Certified workers who apply “restricted-use” pesticides must have their certification renewed every five years and be at least 18 years old, according to an EPA rule published yesterday in the Federal Register.
Restricted-use pesticides are not available for purchase by the general public and require special handling.
The new rule, which updates the EPA’s existing Certification of Pesticide Applicators regulation, also requires specialized licensing for certain methods such as fumigation and aerial application that can pose greater risks if not conducted properly. Additionally, people working under the supervision of certified applicators will be required to receive training to use pesticides safely and to protect their families from “take-home” pesticide exposure.
The agency expects the stricter standards to result in fewer acute pesticide incidents to people, reduced chronic exposure and reduced incidents of ecological harm from pesticide use.
Two days before the pesticide rule was published, four children died and at least five others were hospitalized in Amarillo, Texas, after someone at their home sprayed water on a previously applied restricted-use pesticide, aluminum phosphide. When mixed with water, the substance produces toxic phosphine gas.
A lack of education on how to use the chemical compound led to the deaths, WFAA reports.
This action is in response to a lawsuit by environmental groups that sought to force pesticide manufacturers to disclose 371 inert ingredients found in pesticide products. A judge ruled the EPA was not legally required to disclose the ingredients.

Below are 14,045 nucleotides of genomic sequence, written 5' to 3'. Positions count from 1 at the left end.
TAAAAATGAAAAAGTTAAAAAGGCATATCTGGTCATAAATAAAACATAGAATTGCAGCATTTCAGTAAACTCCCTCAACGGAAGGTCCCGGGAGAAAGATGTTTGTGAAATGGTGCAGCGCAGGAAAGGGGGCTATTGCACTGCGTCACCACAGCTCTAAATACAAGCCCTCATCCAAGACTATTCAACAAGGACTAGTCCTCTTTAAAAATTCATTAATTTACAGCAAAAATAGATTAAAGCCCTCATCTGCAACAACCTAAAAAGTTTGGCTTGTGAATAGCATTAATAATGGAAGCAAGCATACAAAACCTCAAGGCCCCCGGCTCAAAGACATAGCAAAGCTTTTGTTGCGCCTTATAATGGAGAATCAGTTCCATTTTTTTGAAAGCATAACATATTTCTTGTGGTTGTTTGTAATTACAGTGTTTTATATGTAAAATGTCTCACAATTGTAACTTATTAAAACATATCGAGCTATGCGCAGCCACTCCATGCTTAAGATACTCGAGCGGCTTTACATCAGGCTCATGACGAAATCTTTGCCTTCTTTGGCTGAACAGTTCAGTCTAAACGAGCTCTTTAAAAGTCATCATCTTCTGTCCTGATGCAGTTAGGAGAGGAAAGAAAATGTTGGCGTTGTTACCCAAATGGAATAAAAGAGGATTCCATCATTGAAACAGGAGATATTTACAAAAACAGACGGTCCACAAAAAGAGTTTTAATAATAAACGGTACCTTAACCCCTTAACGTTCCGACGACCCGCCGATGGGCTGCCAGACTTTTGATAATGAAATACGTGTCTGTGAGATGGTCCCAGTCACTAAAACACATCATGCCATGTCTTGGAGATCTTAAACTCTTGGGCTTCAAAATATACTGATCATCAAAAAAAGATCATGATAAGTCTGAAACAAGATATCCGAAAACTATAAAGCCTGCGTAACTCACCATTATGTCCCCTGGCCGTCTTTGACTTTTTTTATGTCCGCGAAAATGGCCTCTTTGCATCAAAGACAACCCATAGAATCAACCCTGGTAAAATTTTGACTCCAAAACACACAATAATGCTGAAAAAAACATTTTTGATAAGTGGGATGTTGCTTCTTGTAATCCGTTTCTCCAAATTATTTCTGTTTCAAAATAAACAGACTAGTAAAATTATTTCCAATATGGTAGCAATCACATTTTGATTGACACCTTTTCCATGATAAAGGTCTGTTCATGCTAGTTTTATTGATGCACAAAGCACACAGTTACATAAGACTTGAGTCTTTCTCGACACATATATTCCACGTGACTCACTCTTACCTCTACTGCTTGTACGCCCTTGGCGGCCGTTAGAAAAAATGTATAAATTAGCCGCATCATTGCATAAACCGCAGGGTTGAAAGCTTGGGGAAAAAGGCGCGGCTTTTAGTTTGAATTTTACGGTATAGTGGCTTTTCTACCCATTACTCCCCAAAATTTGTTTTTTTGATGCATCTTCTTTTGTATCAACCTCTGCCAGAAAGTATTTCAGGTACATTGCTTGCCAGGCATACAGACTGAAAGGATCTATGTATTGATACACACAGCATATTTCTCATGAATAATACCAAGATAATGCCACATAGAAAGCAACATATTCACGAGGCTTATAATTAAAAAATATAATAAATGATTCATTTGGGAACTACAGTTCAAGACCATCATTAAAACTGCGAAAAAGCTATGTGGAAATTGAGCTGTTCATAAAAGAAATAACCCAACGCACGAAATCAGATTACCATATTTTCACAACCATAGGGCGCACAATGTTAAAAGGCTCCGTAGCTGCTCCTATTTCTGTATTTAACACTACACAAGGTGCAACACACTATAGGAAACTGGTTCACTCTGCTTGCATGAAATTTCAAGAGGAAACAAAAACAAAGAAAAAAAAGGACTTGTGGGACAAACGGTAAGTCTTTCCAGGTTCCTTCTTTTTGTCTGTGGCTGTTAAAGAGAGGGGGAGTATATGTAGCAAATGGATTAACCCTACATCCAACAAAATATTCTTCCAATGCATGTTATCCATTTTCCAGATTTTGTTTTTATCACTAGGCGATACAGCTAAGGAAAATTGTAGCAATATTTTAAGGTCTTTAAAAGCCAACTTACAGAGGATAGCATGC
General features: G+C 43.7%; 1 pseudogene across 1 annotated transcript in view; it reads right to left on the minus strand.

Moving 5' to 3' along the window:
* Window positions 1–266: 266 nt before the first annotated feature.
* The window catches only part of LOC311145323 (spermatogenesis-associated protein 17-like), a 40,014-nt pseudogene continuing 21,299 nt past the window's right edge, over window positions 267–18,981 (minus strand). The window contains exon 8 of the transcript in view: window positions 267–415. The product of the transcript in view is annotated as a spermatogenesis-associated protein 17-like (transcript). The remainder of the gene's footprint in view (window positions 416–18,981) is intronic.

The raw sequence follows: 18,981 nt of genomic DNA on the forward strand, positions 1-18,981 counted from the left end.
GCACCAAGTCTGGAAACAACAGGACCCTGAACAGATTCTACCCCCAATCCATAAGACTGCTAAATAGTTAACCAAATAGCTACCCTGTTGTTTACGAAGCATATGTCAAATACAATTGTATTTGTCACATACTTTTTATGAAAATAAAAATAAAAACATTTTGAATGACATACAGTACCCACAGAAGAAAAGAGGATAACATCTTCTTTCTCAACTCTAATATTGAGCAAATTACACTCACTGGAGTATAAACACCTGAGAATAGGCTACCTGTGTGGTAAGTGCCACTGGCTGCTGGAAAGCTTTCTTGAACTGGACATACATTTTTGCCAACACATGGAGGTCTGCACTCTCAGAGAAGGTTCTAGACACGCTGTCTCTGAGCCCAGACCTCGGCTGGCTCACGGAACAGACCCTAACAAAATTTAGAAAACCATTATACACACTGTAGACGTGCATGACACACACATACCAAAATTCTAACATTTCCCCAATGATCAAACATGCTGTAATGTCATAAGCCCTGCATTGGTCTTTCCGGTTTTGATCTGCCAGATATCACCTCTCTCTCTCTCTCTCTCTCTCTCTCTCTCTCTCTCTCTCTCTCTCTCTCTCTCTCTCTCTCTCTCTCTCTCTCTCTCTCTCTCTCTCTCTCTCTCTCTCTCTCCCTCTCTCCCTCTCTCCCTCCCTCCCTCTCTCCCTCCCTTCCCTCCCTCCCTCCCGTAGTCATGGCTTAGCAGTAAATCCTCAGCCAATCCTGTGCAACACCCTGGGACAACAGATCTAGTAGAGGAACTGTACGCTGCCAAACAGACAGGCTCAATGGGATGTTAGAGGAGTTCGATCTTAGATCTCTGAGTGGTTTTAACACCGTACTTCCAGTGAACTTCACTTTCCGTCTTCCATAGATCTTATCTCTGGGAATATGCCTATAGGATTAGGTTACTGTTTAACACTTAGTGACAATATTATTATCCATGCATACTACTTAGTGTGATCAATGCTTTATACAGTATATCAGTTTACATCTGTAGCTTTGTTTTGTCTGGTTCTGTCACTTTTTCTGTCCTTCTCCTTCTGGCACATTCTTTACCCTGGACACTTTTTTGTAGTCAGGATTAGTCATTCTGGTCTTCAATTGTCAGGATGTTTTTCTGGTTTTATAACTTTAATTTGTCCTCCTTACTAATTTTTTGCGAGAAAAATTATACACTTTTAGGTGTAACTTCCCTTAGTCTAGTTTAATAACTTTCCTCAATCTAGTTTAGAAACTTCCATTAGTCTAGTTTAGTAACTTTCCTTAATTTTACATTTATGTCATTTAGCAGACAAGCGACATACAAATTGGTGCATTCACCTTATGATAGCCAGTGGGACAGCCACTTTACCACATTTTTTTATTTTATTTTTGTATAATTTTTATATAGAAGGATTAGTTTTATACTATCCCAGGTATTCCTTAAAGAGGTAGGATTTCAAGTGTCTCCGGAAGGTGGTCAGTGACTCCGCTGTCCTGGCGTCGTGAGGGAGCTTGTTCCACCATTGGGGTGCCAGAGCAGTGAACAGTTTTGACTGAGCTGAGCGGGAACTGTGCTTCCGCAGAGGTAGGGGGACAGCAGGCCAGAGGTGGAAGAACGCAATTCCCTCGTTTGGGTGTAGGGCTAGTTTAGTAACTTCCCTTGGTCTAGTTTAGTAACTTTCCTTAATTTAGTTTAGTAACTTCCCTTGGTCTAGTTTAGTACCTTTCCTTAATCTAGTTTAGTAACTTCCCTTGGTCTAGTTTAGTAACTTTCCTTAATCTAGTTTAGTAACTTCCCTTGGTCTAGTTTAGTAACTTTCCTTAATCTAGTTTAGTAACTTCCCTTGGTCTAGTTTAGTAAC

“Instead, EPA will evaluate potential risks of inert ingredients and reduce risks, as appropriate,” the agency said in a statement, adding that many of the newly banned 72 inert ingredients are on the list of 371 identified by the petitioners as hazardous.
The removal of the 72 chemicals is not likely to significantly affect pesticide manufacturers, Ray McAllister, senior director of regulatory policy for the trade association Crop Life America, told Bloomberg BNA.
This is because these ingredients are no longer used in products. Additionally, if companies wanted to include the inert ingredients in a new or existing pest control product in the future, they could go through an EPA approval process to have one of the 72 ingredients added in a formulation.